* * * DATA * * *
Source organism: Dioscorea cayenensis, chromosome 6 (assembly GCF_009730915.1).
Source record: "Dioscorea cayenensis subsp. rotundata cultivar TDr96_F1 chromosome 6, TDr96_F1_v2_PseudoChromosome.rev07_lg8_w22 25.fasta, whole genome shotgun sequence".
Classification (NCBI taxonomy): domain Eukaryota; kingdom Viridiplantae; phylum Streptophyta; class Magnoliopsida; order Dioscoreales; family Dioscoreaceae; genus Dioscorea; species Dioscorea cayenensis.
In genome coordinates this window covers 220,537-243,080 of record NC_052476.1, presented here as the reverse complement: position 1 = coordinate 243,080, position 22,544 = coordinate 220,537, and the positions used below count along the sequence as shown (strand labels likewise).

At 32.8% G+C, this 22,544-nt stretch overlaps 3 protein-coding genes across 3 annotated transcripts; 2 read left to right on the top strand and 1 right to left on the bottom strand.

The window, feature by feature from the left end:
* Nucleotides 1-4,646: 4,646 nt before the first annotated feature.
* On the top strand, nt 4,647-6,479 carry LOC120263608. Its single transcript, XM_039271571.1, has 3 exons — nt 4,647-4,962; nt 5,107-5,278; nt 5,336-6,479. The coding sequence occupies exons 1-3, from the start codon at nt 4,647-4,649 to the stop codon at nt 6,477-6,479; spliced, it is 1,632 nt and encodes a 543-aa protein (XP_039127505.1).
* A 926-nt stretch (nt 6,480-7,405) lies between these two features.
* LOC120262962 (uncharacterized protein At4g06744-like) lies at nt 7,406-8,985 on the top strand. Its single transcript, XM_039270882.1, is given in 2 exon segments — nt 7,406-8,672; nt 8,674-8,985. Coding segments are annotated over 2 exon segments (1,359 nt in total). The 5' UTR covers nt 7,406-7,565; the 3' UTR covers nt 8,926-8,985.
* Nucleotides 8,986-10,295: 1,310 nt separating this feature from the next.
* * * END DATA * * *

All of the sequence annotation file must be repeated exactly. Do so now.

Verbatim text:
Source organism: Dioscorea cayenensis, chromosome 6 (assembly GCF_009730915.1).
Source record: "Dioscorea cayenensis subsp. rotundata cultivar TDr96_F1 chromosome 6, TDr96_F1_v2_PseudoChromosome.rev07_lg8_w22 25.fasta, whole genome shotgun sequence".
Classification (NCBI taxonomy): domain Eukaryota; kingdom Viridiplantae; phylum Streptophyta; class Magnoliopsida; order Dioscoreales; family Dioscoreaceae; genus Dioscorea; species Dioscorea cayenensis.
In genome coordinates this window covers 220,537-243,080 of record NC_052476.1, presented here as the reverse complement: position 1 = coordinate 243,080, position 22,544 = coordinate 220,537, and the positions used below count along the sequence as shown (strand labels likewise).

At 32.8% G+C, this 22,544-nt stretch overlaps 3 protein-coding genes across 3 annotated transcripts; 2 read left to right on the top strand and 1 right to left on the bottom strand.

The window, feature by feature from the left end:
* Nucleotides 1-4,646: 4,646 nt before the first annotated feature.
* On the top strand, nt 4,647-6,479 carry LOC120263608. Its single transcript, XM_039271571.1, has 3 exons — nt 4,647-4,962; nt 5,107-5,278; nt 5,336-6,479. The coding sequence occupies exons 1-3, from the start codon at nt 4,647-4,649 to the stop codon at nt 6,477-6,479; spliced, it is 1,632 nt and encodes a 543-aa protein (XP_039127505.1).
* A 926-nt stretch (nt 6,480-7,405) lies between these two features.
* LOC120262962 (uncharacterized protein At4g06744-like) lies at nt 7,406-8,985 on the top strand. Its single transcript, XM_039270882.1, is given in 2 exon segments — nt 7,406-8,672; nt 8,674-8,985. Coding segments are annotated over 2 exon segments (1,359 nt in total). The 5' UTR covers nt 7,406-7,565; the 3' UTR covers nt 8,926-8,985.
* Nucleotides 8,986-10,295: 1,310 nt separating this feature from the next.